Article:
Tenants struggling to pay their rent are worried they will be quickly evicted from their rental homes as bans on evictions that were enacted in March expire.
In most states that have temporarily banned evictions, landlords whose tenants are not paying rent can file eviction notices that will go into effect as soon as the bans expire, which means that evictions could be very quick once the bans expire.
With more than 38 million people out of work and many states still in the process of reopening, millions of households could potentially still be behind on their rent in late May and early June as most bans are set to expire.
A national renter’s group reported that only 69% of renters they surveyed paid their rent in the first week of April, compared to 81% in March, according to the Wall Street Journal. Some of these renters could have paid later in the month, but the report shows a marked difference a month of job losses and shutdowns can make.
Texas sees thousand-plus eviction notices, PA maxing out aid
In Texas where eviction bans expired on May 19, landlords filed more than 1,110 eviction notices between March 16 and early May. Evictions could begin there as soon as this week.
In Pennsylvania, an assistance program offering up to $3000 to renters struggling to pay has been overloaded with applications, and homeless shelters are full or closed if people do become homeless, one local TV station reported.
It’s a difficult situation for both renters and landlords, who can’t keep current on their mortgages if they don’t get rent payments. Landlords with federally backed mortgages can defer payments through a federal program, which may prevent some evictions until tenants go back to work after shutdowns, the Journal reported.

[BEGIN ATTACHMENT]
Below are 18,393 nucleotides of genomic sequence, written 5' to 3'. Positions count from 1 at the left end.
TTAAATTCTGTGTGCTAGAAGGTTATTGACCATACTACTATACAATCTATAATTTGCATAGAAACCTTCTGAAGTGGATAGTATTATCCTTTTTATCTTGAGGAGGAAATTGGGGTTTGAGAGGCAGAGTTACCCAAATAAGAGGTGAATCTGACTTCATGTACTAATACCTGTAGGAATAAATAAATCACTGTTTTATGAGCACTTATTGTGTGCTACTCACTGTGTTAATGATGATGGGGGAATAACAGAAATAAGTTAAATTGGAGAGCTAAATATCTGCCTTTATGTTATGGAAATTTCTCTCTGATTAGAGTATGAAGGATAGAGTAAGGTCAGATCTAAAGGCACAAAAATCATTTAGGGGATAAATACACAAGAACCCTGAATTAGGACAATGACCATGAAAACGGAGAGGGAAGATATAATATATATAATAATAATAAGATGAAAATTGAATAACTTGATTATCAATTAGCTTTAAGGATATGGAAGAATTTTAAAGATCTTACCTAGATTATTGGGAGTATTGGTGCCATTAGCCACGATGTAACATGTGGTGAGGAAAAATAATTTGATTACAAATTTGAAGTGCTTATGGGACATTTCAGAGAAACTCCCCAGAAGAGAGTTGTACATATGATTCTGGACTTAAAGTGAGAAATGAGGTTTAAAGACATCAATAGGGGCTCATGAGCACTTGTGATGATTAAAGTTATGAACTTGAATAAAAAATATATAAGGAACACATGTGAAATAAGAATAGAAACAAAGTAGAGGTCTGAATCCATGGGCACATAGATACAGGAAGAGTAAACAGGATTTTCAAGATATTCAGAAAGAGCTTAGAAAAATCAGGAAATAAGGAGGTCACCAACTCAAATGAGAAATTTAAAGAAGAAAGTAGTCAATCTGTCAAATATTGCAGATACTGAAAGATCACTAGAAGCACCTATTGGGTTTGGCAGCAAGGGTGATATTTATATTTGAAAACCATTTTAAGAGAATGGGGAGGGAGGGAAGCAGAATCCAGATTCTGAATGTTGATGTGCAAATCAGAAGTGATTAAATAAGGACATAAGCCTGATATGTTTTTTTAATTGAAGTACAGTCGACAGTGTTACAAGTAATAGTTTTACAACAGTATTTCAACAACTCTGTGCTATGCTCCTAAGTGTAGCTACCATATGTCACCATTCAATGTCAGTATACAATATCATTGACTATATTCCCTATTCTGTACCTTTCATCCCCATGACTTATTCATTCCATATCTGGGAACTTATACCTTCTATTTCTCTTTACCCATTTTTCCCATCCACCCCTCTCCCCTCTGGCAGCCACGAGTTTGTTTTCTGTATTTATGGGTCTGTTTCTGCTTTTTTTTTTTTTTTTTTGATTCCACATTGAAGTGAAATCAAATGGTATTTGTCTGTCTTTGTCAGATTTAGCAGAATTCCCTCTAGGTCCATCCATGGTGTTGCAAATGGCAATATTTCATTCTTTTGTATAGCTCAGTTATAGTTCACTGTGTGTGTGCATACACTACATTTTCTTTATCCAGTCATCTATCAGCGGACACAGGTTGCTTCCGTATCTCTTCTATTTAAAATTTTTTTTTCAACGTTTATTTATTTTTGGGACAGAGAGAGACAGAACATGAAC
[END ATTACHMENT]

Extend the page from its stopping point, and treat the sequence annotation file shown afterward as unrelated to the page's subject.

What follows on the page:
When one part of the social safety net isn’t available or doesn’t work, however, homelessness can result.
Social safety net failing?
Another difficulty that may be causing many to be behind on their rent is failures in state unemployment programs that have caused delays of weeks or months for people to begin getting benefits. While financial experts recommend having three to six months expenses saved for emergencies, most people can’t or don’t follow that advice.
Evidence that people have been struggling to cover basic expenses can be seen in drive-up food bank lines that have stretched for miles in some areas. In addition, a U.S. Census Bureau study said that 21% of people they talked to said they might not be able to pay their rent next month.
Depending on the government to meet your needs is never a good plan, and the growing rent problem is no exception to this rule.
The answer lies in ending state shutdowns and getting people back to work so that they once again have money to pay rent and take care of other basic expenses.